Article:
The reason many brilliant women struggle to fully inhabit their leadership has little to do with where they work. Or men! Even juggling family and career isn’t the main culprit. So what is?
Most often, what holds women back is a question they run over and over in their heads like a mantra: “Who am I to be leading? In other words, their inner critic demon voice shouts louder than all their achievements, promotions, smarts and – even rational thought! The suffering comes from self-sabotage of the not so subtle variety – but it goes undercover because we know enough to know not to share it with colleagues and bosses. And though it has deep roots and originally arose as protection, long ago, it stopped serving us.
I know this demon voice well, having wrestled with it each time a new incarnation (as a teacher, principal, trainer, consultant, executive coach) occurred. It was painful and debilitating – sapping my creative juices, taking up residence in my head and undermining my confidence… until I learned how to integrate it – with the other voices, the happier one, the more successful, ones pointing to historical evidence of competence, even some hard earned kudos and wisdom.
Throughout my executive coaching career, I’ve seen smart, creative, collaborative compassionate women sabotage themselves too many times for it to be coincidence. There are multiple ways it rears up – some minor ( speech habits) and some more major (how they hold their bodies) AND almost always partnered with this dark, sticky, insidious self-doubt.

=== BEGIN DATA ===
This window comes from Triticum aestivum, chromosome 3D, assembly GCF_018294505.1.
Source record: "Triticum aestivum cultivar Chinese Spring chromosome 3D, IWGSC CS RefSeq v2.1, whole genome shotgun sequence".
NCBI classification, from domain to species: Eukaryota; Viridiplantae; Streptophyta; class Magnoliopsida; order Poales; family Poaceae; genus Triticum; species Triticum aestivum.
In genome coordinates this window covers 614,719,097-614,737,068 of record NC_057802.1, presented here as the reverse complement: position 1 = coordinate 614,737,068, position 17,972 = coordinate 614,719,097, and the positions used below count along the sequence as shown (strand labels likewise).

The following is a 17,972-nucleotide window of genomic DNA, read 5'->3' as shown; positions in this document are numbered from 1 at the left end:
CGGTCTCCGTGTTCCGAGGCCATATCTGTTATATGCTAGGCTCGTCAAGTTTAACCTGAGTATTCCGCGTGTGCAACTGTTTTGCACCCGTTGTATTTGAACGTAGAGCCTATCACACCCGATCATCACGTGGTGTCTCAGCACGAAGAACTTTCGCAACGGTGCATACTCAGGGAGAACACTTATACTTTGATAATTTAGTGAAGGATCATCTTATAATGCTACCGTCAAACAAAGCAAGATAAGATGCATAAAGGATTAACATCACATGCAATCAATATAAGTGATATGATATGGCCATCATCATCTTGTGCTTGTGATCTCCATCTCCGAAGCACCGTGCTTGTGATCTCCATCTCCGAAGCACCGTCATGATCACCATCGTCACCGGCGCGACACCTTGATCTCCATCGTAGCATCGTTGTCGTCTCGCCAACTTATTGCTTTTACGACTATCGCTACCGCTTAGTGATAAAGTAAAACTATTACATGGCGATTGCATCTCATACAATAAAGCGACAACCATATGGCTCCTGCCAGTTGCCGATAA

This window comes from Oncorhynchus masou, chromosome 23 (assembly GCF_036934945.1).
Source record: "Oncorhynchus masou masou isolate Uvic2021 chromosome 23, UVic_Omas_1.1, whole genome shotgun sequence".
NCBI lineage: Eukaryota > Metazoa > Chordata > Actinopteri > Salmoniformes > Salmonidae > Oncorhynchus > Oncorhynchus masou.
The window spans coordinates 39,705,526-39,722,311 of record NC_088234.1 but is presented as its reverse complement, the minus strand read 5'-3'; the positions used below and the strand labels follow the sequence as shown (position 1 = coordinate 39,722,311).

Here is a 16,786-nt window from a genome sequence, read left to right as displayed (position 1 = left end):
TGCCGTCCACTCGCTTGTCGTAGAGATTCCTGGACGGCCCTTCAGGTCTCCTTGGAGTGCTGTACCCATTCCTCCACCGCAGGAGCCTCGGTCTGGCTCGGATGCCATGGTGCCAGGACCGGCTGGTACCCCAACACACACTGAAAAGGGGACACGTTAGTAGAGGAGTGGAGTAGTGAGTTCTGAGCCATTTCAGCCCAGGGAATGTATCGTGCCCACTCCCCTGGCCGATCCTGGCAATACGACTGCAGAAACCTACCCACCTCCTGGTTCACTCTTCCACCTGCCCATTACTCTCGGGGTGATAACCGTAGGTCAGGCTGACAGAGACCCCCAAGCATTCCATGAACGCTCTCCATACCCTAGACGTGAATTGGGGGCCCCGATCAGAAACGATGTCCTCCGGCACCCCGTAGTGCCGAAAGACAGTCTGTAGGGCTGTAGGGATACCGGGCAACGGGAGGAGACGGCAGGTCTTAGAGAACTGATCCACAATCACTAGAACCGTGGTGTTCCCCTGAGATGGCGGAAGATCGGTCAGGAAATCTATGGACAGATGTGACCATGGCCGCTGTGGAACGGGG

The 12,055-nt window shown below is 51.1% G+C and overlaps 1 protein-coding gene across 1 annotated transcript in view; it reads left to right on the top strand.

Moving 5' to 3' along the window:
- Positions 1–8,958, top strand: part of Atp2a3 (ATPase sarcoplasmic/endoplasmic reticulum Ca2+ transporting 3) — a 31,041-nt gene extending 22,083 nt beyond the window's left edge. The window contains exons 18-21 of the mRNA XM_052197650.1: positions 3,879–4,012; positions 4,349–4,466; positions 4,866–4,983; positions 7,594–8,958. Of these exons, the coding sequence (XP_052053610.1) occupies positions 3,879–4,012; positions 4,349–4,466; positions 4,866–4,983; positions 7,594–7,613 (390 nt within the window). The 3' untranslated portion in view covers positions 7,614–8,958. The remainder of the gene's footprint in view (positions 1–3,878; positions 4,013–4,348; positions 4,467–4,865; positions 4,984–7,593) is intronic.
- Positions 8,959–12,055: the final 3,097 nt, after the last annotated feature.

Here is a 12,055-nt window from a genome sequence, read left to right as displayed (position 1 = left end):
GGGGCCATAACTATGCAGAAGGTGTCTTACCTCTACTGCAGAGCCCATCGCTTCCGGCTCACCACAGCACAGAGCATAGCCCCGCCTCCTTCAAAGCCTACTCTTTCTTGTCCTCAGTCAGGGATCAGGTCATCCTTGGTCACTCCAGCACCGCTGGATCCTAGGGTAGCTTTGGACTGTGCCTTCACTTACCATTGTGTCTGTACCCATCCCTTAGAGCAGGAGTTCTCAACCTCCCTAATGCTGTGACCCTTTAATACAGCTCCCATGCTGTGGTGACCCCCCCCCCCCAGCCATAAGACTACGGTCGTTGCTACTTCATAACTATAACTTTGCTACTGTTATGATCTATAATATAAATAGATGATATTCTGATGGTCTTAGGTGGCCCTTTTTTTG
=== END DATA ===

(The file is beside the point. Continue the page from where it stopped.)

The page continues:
As Dr. Rick Hanson, author of Buddha’s Brain, and his latest Hardwiring Happiness, recently pointed out, the brain has a natural override to focus on the negative. (It’s a survival learning mechanism from our days on the savannah when learning to avoid the saber tooth tiger and aggressive alpha males was essential to see tomorrow) and it’s fascinating – except when it keeps you from fully inhabiting your power.
The good news is that women, once they admit to and “own” their sabotaging thoughts and behaviors, can eliminate their potency. There is a way out of the ongoing labyrinth of undermining one’s own confidence and brilliance.
And I love showing women how it’s done – supporting the shifts to make it a permanent transformation rather than just a useful recognition.
When the question changes from “Who am I to be doing this” to “Who am I not to”, coupled with certain words, body language and a healthy stance, amazing things happen.
Naturally there are specific practices, exercises and a commitment involved. It’s about new behavior, not just new thinking, right? And do you know of any meaningful transformation that occurs without being embodied? The rewards, however, are mighty.
Without sacrificing their compassion, collaborative spirit or integrity, women step up to making an impact on their teams, organizations, the world – sharing their much needed ideas, asking their provocative and necessary questions, birthing their deeply longed for contributions.
Women in leadership, please make the shift. The world awaits you!
If you’re a brilliant woman struggling to fully inhabit your leadership, check this out.